Pacific Northwest Ballet, Oregon Ballet, and Band of Horses at Wolf Trap by Luella Christopher


By Luella Christopher
Copyright © 2014
August 27, 2014

Hyper-athleticism defines the look of choreography presented by both Trey McIntyre and Andrew Bartee in an August double bill of Oregon Ballet Theatre and Pacific Northwest Ballet at Wolf Trap Park for the Performing Arts. This look is virtually essential to the matchup with exquisite videography by Blue Land Media and mammoth projections of Mount Rainier and Olympic National Park. Cascading waterfalls in a secluded rainforest, alpine wildflowers bursting in a neon pink palette, tantalizing sandy beach at Rialto, daunting peaks and valleys of Hurricane Ridge all serve as backdrop to “Robust American Love,” the first piece by Oregon Ballet Theatre. Cast members, attired in loose-fitting blue-violet jackets over white leotards and tights, literally catch the breezes flowing across the stage. There’s breathtaking partnering when the sole female dancer, Alison Roper, is lifted in arabesque and rocked in a wide second position plié. One male dancer enters from stage left and struts downstage center, inviting the audience to clap on the beat. A whirlwind of backward prances, airborne chassés and twisting torsos by all ensues.

Costumes by Melissa Schlachtmeyer, to whose memory the ballet is dedicated, figure even more prominently in the choreography when soloist Roper dons a gauzy blue-violet long tunic and wraps, then unwraps it to a chorus of “nothing I can do or say”. She is supported on the body of a man who slinks across the stage horizontally, then hands her off to someone else. The men shed their jackets. Dancers shrug shoulders and pound on their chests – moves that alternate with lyrical jumps that remind us of the balletic base of McIntyre’s piece. Roper’s long tunic is mobilized as a cape, then a scarf to envelop her body, followed by barrel turns in place. She is tossed from one man to another while she holds yet another dramatically wide second position plié. *The woman accompanied by three men (Xuan Cheng, Michael Linsmeier, Avery Reiners and Brian Simcoe) finish with backs on the floor, abdomens and knees tilted upward while Roper raises outstretched arms in their midst. The ballet is followed by “The Sound” to music by The Decemberists. It’s a “solo” for Blue Land Media filmed at San Juan Islands National Monument (Friday Harbor, Washington) with its twin English and American camps, seaside bluffs, evergreen forests and wetlands.

A long musical interlude between the two dance works is then offered by Band of Horses, an ensemble that rises dramatically on a “lift” from below stage level. Voice, piano and string instruments are deployed by Ben Bridwell, Ryan Monroe, Tyler Ramsey, Bill Reynolds and Creighton Barrett. It’s a bombastic addition to the menu, if somewhat foreign to those more accustomed to orchestrated music in a subtler mode. (This writer is a particular fan of double bass, recalling the jazz and classical music gifts of brother-in-law Bill Courtney and longtime piano teacher Margaret Lorince.) A video of Cascades National Park by Blue Land Media to music of M. Ward serves to transition the program to the last work of the evening.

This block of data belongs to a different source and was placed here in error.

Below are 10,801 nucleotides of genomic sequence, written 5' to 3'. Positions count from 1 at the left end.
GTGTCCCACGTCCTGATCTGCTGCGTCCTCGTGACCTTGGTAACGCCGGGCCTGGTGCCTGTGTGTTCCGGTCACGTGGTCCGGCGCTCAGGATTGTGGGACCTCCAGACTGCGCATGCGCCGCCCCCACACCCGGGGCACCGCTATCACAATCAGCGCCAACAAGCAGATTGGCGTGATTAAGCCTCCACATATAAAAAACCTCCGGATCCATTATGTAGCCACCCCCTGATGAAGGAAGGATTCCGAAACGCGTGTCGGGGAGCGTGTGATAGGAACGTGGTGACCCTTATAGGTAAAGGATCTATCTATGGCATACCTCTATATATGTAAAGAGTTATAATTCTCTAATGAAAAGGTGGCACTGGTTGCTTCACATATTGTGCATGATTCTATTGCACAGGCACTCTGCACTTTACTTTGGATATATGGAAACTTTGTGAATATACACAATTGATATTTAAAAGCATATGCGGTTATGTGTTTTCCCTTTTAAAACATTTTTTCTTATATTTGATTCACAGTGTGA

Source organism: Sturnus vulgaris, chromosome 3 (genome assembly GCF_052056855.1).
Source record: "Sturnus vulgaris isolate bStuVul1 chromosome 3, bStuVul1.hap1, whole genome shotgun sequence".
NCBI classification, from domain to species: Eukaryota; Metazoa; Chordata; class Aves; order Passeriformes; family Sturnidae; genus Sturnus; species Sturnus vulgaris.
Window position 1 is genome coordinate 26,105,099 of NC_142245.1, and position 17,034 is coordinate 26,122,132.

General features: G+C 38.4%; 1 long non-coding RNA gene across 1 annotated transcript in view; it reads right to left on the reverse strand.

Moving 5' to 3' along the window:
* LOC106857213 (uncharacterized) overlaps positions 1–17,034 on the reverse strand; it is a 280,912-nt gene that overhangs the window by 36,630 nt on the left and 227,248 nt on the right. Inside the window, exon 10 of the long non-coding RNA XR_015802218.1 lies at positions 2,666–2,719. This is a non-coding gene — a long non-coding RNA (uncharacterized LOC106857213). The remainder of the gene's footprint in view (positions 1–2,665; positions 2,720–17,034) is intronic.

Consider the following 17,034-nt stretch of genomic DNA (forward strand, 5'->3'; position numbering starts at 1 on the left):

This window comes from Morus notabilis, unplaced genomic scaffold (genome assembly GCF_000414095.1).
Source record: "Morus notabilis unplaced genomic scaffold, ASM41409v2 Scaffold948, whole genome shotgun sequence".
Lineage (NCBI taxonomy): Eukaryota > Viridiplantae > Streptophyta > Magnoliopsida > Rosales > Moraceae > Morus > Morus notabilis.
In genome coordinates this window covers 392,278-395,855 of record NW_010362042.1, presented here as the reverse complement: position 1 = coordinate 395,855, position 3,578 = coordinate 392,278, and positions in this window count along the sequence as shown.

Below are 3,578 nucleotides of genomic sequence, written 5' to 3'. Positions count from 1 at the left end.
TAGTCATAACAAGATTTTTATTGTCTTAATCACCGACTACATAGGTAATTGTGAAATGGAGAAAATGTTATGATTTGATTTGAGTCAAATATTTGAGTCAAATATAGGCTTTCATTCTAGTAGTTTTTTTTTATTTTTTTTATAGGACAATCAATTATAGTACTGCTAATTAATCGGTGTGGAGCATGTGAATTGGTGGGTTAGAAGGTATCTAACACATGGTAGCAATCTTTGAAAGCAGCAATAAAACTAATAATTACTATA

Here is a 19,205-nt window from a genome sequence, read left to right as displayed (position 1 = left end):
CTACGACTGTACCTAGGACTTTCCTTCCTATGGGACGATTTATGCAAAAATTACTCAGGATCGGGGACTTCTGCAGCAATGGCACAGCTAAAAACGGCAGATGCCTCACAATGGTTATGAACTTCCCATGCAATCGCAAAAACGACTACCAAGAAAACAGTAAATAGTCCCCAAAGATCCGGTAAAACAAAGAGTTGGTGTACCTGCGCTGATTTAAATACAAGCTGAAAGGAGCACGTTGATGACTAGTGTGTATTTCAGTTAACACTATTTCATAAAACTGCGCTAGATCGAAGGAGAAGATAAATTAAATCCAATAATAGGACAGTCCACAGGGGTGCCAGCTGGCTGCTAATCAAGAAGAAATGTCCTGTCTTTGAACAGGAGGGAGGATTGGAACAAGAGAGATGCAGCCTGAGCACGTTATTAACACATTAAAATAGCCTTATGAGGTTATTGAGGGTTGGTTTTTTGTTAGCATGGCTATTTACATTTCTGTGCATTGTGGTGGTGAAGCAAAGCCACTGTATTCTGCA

In Pacific Northwest Ballet’s world premiere of “Dirty Goods”, with choreography by Andrew Bartee to music by The Chromatics, the marriage of dance and videography is not quite so solid as that of the first dance work of the evening. True, the projections are wonderfully majestic, but they tend to overpower the onstage dancing of Chelsea Adomaitis, Leta Biascucci, Lindsi Dec, Elle Macy, Raphael Bouchard and Ezra Thompson. It’s a matter of proportions in which the outsize dancers on film simply dwarf their live counterparts, making it virtually impossible not to focus on the “video” women – in white pants and long-sleeved shirts – framed by snow, lush green surroundings and surging ocean.

The live dancers are attired in sportier white shirts, biker shorts and sneakers. Bartee manages to deliver many nice touches in the onstage choreography: arm movements mimicking those of a traffic cop or umpire; hops forward and side-to-side; a woman held upside down with the women in the video executing similar moves; syncopated rhythms while the projections convey a slower counterpoint. Like “Robust American Love”, the piece is boisterous and hyper-kinetic, but we’re left without the depth and elegance achieved in McIntyre’s utilization of more classical lines. As the show comes to an end, a final nod is rendered to Band of Horses when the pit is partially raised to show the musicians before a starlit sky – much like the real one over the nighttime venue in Vienna, Virginia.

Copyright © 2014 by Luella Christopher, Ph.D.
Published by IsItModern?
*Correction, thanks to Candace Bouchard.